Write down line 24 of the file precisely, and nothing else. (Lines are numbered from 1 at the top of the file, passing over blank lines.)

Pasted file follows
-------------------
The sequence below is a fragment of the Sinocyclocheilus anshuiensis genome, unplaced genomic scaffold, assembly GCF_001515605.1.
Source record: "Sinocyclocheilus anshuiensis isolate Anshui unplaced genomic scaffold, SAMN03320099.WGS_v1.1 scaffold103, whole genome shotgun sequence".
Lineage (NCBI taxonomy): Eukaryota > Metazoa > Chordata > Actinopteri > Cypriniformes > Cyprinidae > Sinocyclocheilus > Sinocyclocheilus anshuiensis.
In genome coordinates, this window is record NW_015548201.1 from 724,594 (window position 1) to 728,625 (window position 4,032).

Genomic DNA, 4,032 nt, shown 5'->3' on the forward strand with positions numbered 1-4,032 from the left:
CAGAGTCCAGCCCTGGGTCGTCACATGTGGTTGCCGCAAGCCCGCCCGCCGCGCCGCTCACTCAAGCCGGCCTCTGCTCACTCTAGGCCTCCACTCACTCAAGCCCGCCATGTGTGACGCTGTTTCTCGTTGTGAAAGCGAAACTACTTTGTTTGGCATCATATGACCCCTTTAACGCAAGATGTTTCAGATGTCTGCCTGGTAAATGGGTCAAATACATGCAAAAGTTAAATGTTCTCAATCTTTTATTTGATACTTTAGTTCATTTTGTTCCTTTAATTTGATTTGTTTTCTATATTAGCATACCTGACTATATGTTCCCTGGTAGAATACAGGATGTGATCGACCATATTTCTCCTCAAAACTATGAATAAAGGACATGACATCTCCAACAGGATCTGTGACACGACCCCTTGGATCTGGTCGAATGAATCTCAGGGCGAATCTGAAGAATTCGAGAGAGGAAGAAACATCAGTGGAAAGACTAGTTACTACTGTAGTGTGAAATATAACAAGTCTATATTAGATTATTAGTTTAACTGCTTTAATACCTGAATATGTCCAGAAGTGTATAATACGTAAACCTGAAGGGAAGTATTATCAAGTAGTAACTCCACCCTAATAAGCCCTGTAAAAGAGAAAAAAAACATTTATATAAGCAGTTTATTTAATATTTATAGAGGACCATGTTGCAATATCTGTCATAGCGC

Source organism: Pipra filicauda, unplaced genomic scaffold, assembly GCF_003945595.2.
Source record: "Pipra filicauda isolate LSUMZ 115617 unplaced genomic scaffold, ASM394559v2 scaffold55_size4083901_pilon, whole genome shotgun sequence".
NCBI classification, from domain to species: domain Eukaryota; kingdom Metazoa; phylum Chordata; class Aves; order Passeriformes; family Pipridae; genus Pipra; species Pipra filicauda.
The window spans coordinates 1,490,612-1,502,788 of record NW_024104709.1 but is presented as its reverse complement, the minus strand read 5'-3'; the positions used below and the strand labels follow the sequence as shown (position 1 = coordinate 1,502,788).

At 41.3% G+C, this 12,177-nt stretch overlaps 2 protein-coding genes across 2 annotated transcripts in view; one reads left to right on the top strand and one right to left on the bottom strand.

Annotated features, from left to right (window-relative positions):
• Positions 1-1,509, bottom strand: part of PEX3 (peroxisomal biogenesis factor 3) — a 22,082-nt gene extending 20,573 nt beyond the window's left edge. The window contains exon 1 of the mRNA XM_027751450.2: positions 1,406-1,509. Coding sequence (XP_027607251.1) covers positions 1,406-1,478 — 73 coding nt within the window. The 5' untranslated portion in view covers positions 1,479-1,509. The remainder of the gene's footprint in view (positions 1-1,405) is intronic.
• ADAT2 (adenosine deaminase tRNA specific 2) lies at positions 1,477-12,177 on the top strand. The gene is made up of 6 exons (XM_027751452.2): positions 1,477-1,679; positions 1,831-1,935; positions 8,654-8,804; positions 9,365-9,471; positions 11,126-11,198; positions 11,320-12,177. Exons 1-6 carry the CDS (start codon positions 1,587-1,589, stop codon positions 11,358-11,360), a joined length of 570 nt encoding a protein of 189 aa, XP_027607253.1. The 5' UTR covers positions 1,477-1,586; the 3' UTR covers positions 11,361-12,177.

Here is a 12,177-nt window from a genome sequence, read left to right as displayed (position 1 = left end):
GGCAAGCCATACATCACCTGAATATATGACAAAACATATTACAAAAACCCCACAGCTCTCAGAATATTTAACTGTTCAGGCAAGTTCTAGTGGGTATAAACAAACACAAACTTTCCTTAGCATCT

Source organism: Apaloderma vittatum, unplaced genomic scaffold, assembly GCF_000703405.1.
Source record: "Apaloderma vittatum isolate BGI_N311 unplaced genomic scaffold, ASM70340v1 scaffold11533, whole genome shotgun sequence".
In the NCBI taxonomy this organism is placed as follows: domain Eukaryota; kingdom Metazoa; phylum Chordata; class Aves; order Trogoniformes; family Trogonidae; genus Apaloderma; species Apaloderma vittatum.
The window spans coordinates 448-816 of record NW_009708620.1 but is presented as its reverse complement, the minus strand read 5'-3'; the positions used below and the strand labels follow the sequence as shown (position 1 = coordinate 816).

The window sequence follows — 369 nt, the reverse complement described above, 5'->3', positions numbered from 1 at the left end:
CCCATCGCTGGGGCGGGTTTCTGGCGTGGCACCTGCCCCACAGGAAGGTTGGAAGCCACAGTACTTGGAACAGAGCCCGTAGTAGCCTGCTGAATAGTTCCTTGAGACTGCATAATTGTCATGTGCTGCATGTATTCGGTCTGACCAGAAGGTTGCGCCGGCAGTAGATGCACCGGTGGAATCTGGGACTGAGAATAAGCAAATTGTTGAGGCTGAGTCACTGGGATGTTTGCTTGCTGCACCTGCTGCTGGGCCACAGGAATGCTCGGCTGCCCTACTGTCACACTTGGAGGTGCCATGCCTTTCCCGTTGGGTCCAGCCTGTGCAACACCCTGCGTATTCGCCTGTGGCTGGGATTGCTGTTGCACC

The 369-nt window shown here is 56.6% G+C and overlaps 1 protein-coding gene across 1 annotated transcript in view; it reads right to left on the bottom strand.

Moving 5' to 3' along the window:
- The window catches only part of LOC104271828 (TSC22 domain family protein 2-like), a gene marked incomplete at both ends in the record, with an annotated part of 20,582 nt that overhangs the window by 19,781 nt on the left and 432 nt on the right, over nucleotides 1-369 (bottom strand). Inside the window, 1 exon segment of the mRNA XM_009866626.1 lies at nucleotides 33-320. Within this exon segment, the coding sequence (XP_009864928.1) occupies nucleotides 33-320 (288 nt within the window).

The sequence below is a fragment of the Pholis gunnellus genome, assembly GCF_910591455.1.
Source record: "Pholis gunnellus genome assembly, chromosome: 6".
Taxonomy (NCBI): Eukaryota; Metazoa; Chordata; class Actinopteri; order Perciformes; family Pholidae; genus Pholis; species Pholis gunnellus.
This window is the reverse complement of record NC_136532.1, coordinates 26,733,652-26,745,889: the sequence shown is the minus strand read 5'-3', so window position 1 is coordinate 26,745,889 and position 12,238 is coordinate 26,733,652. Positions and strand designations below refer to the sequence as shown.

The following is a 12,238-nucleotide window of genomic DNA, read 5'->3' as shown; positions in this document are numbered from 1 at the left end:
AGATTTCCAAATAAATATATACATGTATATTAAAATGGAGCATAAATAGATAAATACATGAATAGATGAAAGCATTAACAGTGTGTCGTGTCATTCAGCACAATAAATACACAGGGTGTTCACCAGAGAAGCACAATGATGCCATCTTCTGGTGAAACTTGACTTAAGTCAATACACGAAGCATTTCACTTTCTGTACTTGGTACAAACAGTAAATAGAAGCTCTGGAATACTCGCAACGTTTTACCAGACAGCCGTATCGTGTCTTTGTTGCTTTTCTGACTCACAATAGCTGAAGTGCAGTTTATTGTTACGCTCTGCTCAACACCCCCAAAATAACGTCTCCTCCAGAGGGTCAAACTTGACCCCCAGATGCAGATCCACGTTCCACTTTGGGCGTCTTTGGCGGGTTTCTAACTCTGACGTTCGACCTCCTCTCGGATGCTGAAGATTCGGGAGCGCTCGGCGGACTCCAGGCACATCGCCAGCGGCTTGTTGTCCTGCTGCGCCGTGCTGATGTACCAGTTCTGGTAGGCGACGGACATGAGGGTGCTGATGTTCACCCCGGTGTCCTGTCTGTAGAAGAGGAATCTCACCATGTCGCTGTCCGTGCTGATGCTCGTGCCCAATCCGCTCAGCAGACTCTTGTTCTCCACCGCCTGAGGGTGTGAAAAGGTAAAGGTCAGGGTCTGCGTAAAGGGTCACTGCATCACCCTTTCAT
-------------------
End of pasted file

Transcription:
Moving 5' to 3' along the window: